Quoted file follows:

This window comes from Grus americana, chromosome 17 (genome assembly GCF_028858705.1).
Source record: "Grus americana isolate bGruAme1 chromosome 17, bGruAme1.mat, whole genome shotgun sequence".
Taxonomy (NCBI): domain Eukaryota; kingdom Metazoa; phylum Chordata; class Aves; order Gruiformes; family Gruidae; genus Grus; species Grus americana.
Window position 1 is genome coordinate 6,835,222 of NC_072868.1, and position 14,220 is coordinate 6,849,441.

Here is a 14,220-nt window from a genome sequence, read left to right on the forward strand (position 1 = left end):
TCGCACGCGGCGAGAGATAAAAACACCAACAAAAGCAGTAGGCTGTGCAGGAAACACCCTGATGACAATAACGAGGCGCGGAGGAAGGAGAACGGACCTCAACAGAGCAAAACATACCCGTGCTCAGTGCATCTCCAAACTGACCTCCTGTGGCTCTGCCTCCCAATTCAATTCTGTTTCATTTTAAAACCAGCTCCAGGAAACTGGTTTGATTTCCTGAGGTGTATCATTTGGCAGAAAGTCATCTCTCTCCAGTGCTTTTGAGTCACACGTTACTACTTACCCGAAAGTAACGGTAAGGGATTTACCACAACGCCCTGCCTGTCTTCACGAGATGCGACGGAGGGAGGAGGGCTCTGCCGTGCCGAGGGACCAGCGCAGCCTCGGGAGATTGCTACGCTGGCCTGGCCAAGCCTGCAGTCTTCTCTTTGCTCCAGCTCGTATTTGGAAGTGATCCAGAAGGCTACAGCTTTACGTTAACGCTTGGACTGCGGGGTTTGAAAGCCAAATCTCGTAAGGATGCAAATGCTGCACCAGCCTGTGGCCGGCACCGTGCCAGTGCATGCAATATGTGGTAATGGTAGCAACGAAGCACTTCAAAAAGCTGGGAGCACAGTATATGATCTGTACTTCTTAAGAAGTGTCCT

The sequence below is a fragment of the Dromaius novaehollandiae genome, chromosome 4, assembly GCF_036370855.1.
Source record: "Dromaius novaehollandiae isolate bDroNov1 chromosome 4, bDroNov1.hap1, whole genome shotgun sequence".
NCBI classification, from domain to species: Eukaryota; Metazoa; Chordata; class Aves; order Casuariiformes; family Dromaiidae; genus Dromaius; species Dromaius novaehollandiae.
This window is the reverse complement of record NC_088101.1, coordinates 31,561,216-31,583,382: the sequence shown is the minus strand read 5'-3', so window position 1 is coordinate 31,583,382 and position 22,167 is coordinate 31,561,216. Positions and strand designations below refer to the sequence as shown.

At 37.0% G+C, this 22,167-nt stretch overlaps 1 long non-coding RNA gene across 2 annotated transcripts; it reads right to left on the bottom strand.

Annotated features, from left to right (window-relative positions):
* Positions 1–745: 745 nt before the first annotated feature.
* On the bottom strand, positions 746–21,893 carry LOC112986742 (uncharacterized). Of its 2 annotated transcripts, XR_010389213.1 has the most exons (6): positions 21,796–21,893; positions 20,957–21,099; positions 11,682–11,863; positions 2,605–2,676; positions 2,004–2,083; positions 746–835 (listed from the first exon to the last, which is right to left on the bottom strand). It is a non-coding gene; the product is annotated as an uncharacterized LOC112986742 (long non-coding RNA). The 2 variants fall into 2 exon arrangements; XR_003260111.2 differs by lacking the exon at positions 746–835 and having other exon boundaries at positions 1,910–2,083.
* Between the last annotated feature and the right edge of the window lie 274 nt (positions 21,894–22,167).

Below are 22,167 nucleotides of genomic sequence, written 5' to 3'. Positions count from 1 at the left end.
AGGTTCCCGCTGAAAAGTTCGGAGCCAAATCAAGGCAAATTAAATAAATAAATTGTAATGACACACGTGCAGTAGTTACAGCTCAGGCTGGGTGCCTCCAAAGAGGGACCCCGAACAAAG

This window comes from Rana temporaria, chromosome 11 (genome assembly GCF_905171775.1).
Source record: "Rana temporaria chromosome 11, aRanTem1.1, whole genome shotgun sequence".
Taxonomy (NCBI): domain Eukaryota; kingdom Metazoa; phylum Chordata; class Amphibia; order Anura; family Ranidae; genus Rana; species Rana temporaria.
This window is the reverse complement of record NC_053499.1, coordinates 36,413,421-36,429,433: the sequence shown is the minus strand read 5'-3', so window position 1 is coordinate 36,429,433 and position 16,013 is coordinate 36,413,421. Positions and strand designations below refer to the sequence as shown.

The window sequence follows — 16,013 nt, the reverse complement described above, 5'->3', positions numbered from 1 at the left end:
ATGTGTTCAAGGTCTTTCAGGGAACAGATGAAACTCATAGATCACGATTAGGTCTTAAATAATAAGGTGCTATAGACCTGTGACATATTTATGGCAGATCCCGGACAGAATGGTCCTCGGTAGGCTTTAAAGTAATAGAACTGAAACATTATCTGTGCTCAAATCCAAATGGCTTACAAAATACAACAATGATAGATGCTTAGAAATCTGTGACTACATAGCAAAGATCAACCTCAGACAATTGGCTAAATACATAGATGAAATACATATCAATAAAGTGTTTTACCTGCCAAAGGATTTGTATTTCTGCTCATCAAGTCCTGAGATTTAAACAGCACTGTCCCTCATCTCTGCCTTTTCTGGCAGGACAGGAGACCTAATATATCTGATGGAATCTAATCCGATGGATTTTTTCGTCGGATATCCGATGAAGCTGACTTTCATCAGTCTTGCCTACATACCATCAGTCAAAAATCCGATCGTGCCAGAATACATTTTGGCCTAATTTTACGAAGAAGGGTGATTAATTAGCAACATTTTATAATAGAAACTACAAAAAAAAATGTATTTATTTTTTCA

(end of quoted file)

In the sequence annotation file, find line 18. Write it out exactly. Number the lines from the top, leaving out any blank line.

This window comes from Rana temporaria, chromosome 11 (genome assembly GCF_905171775.1).